Next week is the opening of Margaret Adams Parker’s solo exhibition, Signs and Seasons (and also the Press Room Mini Solo In My Nature by Robin Gibson). Saturday is the opening reception as well as the artist talk by Margaret Adams Parker. In case you missed it in the Spring Newsletter, here’s a reprint of part of the article on this upcoming show:
As I write this in early February I am lamenting – through two complex images – the frailty of advanced age. Sunt lacrimae rerum is printed from an assemblage of 14 etched plates: five of them are based on drawings of my mother’s decline; the other nine “spacers” are darkened with dots and jagged lines – like the tangle of her mind. Et mentem mortalia tangent pairs an etching of my mother with one of a man who is elderly but still alert. I am experimenting with different arrangements and may possibly include counterproofs in the final composition. The counterproof impression – a pale (and reversed) version of the etching- seems an apt metaphor for the losses that come with aging. (The titles for these works are taken from Virgil’s Aeneid, Book 1:462, where Aeneas weeps as he stares at murals picturing his comrades lost in the Trojan War: “Here are tears for things, and thoughts of mortality touch the mind.”)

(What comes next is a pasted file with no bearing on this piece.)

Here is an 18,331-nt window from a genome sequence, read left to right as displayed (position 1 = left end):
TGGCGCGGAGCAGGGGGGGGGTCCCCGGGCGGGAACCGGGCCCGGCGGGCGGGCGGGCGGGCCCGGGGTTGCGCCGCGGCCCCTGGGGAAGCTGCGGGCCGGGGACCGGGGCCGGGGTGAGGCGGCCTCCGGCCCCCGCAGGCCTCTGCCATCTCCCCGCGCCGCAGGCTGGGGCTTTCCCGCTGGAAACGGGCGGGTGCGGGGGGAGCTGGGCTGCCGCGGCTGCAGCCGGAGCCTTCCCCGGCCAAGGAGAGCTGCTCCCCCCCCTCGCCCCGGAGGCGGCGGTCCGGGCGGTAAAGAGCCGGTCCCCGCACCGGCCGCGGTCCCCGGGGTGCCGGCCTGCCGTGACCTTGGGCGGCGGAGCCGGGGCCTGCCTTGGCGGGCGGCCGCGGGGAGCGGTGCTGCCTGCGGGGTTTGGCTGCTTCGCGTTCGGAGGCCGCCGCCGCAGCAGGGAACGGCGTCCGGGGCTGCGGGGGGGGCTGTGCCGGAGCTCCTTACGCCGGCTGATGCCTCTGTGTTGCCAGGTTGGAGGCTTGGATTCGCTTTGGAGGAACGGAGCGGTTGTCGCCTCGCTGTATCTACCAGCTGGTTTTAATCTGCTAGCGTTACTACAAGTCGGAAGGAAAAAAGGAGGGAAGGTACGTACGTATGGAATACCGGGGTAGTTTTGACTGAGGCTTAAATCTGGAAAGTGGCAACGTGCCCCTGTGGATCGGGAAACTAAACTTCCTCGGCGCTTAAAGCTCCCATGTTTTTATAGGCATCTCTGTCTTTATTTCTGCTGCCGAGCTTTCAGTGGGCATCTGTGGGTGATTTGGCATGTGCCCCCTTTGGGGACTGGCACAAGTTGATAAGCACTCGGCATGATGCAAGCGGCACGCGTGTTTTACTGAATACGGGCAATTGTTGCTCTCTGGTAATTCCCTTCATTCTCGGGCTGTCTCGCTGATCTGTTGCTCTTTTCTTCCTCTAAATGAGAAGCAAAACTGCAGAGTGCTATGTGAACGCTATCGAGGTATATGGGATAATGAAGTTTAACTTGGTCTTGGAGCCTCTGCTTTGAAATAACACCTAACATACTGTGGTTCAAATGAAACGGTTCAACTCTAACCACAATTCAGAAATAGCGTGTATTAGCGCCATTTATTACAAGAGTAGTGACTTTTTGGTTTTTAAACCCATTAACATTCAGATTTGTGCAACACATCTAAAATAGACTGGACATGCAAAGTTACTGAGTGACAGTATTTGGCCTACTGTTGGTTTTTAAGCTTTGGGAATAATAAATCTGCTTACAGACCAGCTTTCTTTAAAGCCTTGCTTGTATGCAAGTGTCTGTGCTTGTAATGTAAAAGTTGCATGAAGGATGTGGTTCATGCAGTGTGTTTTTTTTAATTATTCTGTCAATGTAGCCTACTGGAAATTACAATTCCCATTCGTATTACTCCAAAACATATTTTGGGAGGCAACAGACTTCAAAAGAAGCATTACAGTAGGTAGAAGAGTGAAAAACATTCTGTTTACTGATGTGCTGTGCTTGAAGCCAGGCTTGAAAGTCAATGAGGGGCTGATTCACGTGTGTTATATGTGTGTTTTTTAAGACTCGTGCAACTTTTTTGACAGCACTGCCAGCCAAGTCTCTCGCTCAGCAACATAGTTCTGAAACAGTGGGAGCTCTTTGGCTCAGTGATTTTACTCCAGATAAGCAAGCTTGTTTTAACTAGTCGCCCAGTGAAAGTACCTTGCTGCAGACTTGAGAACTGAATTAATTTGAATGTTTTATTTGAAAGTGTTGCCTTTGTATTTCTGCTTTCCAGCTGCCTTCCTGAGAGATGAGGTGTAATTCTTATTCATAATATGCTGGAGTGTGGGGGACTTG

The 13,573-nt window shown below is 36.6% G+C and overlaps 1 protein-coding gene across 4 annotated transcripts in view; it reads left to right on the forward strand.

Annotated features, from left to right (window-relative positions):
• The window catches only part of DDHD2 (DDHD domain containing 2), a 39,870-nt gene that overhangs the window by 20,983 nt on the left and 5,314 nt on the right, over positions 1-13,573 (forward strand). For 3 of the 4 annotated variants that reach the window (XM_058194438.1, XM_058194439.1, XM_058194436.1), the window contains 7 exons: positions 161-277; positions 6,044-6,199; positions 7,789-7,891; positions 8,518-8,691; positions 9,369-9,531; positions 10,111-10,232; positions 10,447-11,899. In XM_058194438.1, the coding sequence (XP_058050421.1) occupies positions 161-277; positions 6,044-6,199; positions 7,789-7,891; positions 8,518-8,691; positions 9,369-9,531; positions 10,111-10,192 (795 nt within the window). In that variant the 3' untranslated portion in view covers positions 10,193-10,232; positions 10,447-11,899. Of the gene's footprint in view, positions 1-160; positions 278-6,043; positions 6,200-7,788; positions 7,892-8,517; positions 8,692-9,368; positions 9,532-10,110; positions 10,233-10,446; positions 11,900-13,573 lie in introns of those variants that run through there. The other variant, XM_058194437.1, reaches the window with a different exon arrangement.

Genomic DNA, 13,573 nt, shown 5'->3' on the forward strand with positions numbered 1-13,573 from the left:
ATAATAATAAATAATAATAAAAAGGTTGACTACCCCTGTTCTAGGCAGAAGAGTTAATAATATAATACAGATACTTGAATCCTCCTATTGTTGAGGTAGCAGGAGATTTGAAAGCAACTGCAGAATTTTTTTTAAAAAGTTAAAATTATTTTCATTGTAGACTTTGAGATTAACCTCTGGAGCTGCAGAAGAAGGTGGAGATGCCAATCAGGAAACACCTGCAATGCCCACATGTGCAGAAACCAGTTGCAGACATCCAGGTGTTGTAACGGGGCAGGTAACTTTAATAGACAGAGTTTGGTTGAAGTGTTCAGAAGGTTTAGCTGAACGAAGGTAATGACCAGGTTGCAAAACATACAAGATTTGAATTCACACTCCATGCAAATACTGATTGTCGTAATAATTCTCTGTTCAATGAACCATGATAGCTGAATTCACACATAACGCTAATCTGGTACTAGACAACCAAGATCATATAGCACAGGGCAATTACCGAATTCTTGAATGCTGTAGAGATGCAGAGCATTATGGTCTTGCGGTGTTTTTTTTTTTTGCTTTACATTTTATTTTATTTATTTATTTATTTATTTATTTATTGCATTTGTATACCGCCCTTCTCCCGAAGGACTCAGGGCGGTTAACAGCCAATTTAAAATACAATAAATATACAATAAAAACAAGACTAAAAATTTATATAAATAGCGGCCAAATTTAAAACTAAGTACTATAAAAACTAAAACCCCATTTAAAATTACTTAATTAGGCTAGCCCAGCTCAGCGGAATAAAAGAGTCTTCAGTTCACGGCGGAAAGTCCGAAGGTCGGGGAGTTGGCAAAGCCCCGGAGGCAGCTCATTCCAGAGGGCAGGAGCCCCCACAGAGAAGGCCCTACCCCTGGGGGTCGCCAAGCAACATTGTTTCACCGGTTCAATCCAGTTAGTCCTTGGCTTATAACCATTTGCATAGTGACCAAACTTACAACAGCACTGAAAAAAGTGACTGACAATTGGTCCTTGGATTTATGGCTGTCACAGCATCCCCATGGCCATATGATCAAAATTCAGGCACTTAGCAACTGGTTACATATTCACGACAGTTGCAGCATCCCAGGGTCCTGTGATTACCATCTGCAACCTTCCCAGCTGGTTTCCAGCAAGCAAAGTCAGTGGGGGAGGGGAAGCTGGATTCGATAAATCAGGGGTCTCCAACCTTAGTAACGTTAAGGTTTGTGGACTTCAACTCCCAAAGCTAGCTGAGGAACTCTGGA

But all is not lament. I am eager to work on more joyous images: a fiddler playing jigs with his band; three young women sharing photos on the subway; my granddaughters.
In the etchings of the natural world, I depict the skeletal remains of once flourishing life: ancient trees, fading leaves, bones, and seed pods. But I couple these with images of new birth. Signs and Seasons, the work that gives the show its title, celebrates the improbable return of life to a tree wrenched apart by a storm. To accompany this work I have written a poem (an entirely new endeavor for me), reflecting on new life out of death…[this poem makes] explicit the commonality that I see between seasons in our lives and in the natural world, the words forming a bridge between these two parts of the show.
You can read Peggy’s poem, as well as see her etchings, sculpture, and drawings, May 1-26. The opening reception is Saturday, May 4, 1-4 pm.